The Knesset plenum on Monday extended by a year an emergency provision that restricts the ability of residents of Iran, Afghanistan, Lebanon, Libya, Sudan, Syria, Iraq, Pakistan, Yemen, and the Arabs of Judea, Samaria and the Gaza Strip to automatically gain legal status in Israel under the Family Reunification Law.
The Family Reunification Law grants automatic legal status to foreign nationals who marry Israeli citizens. The provision to the law, the Citizenship and Entry into Israel Law, was first enacted in 2003 at the height of the Second Intifada. While the Supreme Court banned the provision from being permanently added, the Knesset has voted to extend the temporary act as an emergency measure every year since 2004.
Sixty-five MKs voted in favor of extending the provision until June 20, 2017, while 14 opposed.
“In the war against terror there is no one switch that stops all the attacks; there are a number of switches, and one of them is the Citizenship and Entry into Israel Law, which was enacted in 2003 during the Second Intifada, when hundreds of Israelis were murdered and thousands more were injured in terror attacks,” said MK Avi Dichter (Likud), chairman of the joint committee of the Foreign Affairs and Defense Committee and the Internal Affairs Committee, which discussed the various aspects of the provision.
“One way of dealing with this is self-flagellation, which has become popular as of late,” Dichter continued. “There are those who say we treat the Arabs as an inferior race and compare us to Nazi Germany. A mayor became a star on Al-Jazeera when he said the terror attack in Tel Aviv was the result of the occupation. A ‘we apologize for winning’ attitude has been created here. The other way is to understand that the barrel of terror has a bottom. There are ways to fight terror, and this law is one of them.”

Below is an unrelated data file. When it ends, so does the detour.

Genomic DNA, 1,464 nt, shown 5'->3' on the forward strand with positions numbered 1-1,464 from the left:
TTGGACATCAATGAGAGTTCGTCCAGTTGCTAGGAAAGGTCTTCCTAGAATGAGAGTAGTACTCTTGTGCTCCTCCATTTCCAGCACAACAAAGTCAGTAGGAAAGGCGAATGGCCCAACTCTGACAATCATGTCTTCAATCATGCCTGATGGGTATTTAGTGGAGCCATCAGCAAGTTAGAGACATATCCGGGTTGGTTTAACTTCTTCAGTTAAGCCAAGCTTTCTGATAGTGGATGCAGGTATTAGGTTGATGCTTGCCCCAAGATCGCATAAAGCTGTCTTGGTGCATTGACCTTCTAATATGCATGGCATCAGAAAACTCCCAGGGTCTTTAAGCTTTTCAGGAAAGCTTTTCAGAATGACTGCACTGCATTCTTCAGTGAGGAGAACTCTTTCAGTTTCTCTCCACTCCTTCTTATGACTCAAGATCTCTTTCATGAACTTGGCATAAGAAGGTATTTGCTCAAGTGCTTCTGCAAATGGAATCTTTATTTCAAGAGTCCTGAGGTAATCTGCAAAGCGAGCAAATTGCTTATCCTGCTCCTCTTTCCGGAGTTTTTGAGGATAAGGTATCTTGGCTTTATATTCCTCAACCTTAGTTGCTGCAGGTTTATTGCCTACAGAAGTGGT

Ahead of this year’s vote to extend the act, the joint committee heard testimony from experts and security officials on the effects of the provision.
A representative of the Shin Bet internal security service said those seeking reunification with family members in Israel pose a security risk due to the possibility that they will be used to carry out terror attacks or engage in espionage. According to the Shin Bet, 104 citizens or legal residents who had been brought into Israel under the Family Reunification Law had committed acts of terrorism from 2001 to 2016. Of those 104, 17 had married Israeli citizens, while 87 were relatives of those who had married Israelis.
The Shin Bet official also noted that residents brought into Israel under the Family Reunification Law were playing an increasing role in terrorism. He noted that 73% of terrorists with Israeli citizenship who had committed acts of terror against Israelis since the beginning of the terror wave last September were brought in as part of family reunification.
Of the 104 terrorists who entered Israel in this manner, 30 had committed terror attacks over the past nine months. He also noted they were responsible for 13% of all terror attacks in the recent terror wave.
During Monday’s plenary debate, MK Osama Sa’adi (Joint Arab List) called the law “the most racist in the Israeli book of laws,” and said the statistics presented to the joint committee were misleading because residents of eastern Jerusalem who took part in terror attacks over the past year have nothing to do with family reunification. “In practice, barely one out of every 1,000 people who carried out terror attacks since 2003 are living here by virtue of family reunification,” Sa’adi told the plenum.